Here's how this week's train strikes might affect you

Look out for journey disruptions in the third week of March.

train strikes
(Image credit: Getty 1329845155)

2023 has seen a great deal of industrial action, and it is hard to keep up with what strikes are happening, and how they will affect you. 

This month alone sees industrial action planned for teachers, civil servants, junior doctors, ambulance staff and delivery services. And this week, rail services, with strike action expected on Thursday 16 March, Saturday 18 March, Thursday 30 March and Saturday 1 April, as trade unions walk out in disputes over pay and working conditions. 

The strike action is expected to affect 14 major rail service companies over four days, with a mass tube strike scheduled for Wednesday 15 March. 

Here, we have rounded up what you need to know about the rail strikes and how they will affect you this week - so you know ahead of time whether your journey will be smooth sailing or to be avoided at all costs.

When are the rail strikes?

The upcoming rail strikes are scheduled for Thursday 16 March, Saturday 18 March, Thursday 30 March and Saturday 1 April, with little to no services expected across the train companies affected on those days.

Which trains are affected?

Fourteen different transport operators will be affected across the four day strike action.

  • Avanti West Coast 
  • Chiltern 
  • CrossCountry 
  • c2c 
  • East Midlands 
  • Gatwick Express 
  • Greater Anglia 
  • Great Northern 
  • Great Western 
  • LNER 
  • Northern 
  • Southeastern 
  • Southern 
  • South Western 
  • Thameslink 
  • TransPennine Express 
  • West Midlands

When is the tube strike?

A tube strike is also expected this week, scheduled for Wednesday 15 March, with RMT and ASLEF union members planning industrial action on the underground network. Tube services will resume on the morning of Thursday 16 March, but the services are expected to start later than normal due to the strike action on Wednesday.

Why are the train strikes happening?

The different unions are striking on different days for multiple reasons. The most prominent reason for industrial action, is the issue of pay. Drivers are facing long term pay cuts amid the cost of living crisis.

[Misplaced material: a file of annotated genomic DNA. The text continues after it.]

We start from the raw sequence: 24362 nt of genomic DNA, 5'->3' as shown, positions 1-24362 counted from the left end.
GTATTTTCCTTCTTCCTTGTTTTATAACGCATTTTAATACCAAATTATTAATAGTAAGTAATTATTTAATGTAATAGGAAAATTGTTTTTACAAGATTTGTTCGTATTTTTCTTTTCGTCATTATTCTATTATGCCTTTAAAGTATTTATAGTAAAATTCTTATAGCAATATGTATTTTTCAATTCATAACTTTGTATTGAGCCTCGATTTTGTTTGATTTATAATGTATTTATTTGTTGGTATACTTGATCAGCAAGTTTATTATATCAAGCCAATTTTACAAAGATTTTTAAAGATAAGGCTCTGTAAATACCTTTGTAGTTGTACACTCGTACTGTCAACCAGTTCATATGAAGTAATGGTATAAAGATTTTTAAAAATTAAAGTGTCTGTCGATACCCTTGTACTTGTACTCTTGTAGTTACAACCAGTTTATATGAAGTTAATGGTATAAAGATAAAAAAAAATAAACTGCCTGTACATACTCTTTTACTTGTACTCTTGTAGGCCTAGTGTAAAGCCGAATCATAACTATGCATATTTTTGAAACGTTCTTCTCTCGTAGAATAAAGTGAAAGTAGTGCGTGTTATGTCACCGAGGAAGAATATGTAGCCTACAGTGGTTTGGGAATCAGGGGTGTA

A reduction of staff jobs in stations and other support roles and working conditions make up some of the reasons for the strike action this week.

“Working people will not accept continued attacks on pay and working conditions at a time when big business profits are at an all-time high,” the RMT’s general secretary, Mick Lynch, said during the last rail strike.

Unite's general secretary, Sharon Graham, added: “To be faced with a three-year pay freeze during the worst cost of living crisis in decades is disgraceful.”

While the director of industry operations at the Rail Delivery Group, Daniel Mann insisted, “These strikes are unnecessary and damaging. They disrupt passengers’ plans, undermine struggling businesses, hit major events and harm the industry’s recovery."

When will the rail strikes end?

The rail strike in March are expected to last just these four days, but there is expected to be more industrial action later in the year. 

No one quite knows for sure when it will all draw to a close - it all depends on whether the unions and operators can come to an agreement. 

If your train is cancelled, rescheduled or delayed, you are entitled to a refund from the retailer where you bought the ticket - as per National Rail.

We will continue to update this story.

Dionne Brighton

Dionne Brighton is a writer at Marie Claire UK, specialising in all things shopping, beauty and fashion. Born and raised in North London, she studied Literature at the University of East Anglia before taking the leap into journalism. These days, you can find her testing out the latest TikTok beauty trends or finding out what the next full Moon means.  

With contributions from